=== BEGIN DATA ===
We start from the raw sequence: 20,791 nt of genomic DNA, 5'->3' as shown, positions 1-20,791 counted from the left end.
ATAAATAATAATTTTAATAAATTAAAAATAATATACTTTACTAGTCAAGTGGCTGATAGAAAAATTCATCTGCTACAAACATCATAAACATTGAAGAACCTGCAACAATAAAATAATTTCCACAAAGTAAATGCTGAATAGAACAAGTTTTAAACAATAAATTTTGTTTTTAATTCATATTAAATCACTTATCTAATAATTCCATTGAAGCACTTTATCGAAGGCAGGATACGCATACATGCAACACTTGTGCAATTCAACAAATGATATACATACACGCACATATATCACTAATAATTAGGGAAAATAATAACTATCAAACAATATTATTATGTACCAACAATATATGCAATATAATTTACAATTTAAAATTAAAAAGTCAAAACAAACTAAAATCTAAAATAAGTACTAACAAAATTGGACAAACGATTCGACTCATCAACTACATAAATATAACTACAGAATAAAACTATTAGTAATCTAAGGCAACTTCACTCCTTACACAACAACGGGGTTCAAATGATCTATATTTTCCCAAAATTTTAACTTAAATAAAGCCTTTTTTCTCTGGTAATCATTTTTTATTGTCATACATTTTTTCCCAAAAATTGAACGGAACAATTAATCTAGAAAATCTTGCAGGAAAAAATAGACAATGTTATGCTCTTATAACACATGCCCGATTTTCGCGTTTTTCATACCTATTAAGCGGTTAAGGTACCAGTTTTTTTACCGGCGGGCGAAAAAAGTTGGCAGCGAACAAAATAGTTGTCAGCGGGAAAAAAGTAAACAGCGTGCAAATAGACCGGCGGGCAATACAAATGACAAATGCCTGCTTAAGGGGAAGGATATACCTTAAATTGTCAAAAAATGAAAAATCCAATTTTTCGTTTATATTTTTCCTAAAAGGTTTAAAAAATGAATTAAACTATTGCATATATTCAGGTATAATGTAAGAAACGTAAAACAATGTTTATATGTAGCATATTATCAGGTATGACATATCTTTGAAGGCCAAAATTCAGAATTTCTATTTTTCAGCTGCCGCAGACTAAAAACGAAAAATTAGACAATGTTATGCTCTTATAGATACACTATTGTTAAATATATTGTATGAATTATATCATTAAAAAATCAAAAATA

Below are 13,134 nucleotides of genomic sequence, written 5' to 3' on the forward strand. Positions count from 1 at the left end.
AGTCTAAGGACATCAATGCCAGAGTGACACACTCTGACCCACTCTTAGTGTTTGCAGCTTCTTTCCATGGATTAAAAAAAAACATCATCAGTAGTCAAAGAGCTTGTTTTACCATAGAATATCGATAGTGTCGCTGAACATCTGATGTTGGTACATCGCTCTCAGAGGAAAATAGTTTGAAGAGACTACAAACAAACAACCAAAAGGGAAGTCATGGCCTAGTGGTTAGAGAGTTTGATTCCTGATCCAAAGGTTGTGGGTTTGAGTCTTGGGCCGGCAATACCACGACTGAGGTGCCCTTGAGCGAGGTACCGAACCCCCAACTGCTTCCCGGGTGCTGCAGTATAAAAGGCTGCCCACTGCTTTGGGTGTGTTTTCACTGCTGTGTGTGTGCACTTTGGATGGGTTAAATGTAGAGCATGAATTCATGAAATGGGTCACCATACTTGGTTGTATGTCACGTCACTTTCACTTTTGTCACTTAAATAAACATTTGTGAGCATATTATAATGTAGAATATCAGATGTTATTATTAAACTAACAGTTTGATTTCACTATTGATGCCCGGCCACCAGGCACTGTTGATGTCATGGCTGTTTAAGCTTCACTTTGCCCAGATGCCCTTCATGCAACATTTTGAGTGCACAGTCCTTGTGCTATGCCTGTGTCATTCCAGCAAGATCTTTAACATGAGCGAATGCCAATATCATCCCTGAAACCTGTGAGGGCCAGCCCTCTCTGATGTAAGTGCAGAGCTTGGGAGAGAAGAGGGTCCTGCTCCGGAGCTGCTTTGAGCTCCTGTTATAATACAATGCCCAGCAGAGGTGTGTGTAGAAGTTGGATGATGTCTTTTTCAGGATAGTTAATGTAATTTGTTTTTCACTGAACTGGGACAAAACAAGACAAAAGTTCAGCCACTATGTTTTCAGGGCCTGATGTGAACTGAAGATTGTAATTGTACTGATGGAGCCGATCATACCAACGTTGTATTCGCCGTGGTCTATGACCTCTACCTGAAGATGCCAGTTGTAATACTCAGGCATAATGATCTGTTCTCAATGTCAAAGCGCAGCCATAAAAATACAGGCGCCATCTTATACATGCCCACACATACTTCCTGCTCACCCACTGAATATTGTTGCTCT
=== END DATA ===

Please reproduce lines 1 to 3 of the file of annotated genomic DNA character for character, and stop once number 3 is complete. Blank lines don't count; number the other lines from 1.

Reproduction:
We start from the raw sequence: 20,791 nt of genomic DNA, 5'->3' as shown, positions 1-20,791 counted from the left end.
ATAAATAATAATTTTAATAAATTAAAAATAATATACTTTACTAGTCAAGTGGCTGATAGAAAAATTCATCTGCTACAAACATCATAAACATTGAAGAACCTGCAACAATAAAATAATTTCCACAAAGTAAATGCTGAATAGAACAAGTTTTAAACAATAAATTTTGTTTTTAATTCATATTAAATCACTTATCTAATAATTCCATTGAAGCACTTTATCGAAGGCAGGATACGCATACATGCAACACTTGTGCAATTCAACAAATGATATACATACACGCACATATATCACTAATAATTAGGGAAAATAATAACTATCAAACAATATTATTATGTACCAACAATATATGCAATATAATTTACAATTTAAAATTAAAAAGTCAAAACAAACTAAAATCTAAAATAAGTACTAACAAAATTGGACAAACGATTCGACTCATCAACTACATAAATATAACTACAGAATAAAACTATTAGTAATCTAAGGCAACTTCACTCCTTACACAACAACGGGGTTCAAATGATCTATATTTTCCCAAAATTTTAACTTAAATAAAGCCTTTTTTCTCTGGTAATCATTTTTTATTGTCATACATTTTTTCCCAAAAATTGAACGGAACAATTAATCTAGAAAATCTTGCAGGAAAAAATAGACAATGTTATGCTCTTATAACACATGCCCGATTTTCGCGTTTTTCATACCTATTAAGCGGTTAAGGTACCAGTTTTTTTACCGGCGGGCGAAAAAAGTTGGCAGCGAACAAAATAGTTGTCAGCGGGAAAAAAGTAAACAGCGTGCAAATAGACCGGCGGGCAATACAAATGACAAATGCCTGCTTAAGGGGAAGGATATACCTTAAATTGTCAAAAAATGAAAAATCCAATTTTTCGTTTATATTTTTCCTAAAAGGTTTAAAAAATGAATTAAACTATTGCATATATTCAGGTATAATGTAAGAAACGTAAAACAATGTTTATATGTAGCATATTATCAGGTATGACATATCTTTGAAGGCCAAAATTCAGAATTTCTATTTTTCAGCTGCCGCAGACTAAAAACGAAAAATTAGACAATGTTATGCTCTTATAGATACACTATTGTTAAATATATTGTATGAATTATATCATTAAAAAATCAAAAATA

Below are 13,134 nucleotides of genomic sequence, written 5' to 3' on the forward strand. Positions count from 1 at the left end.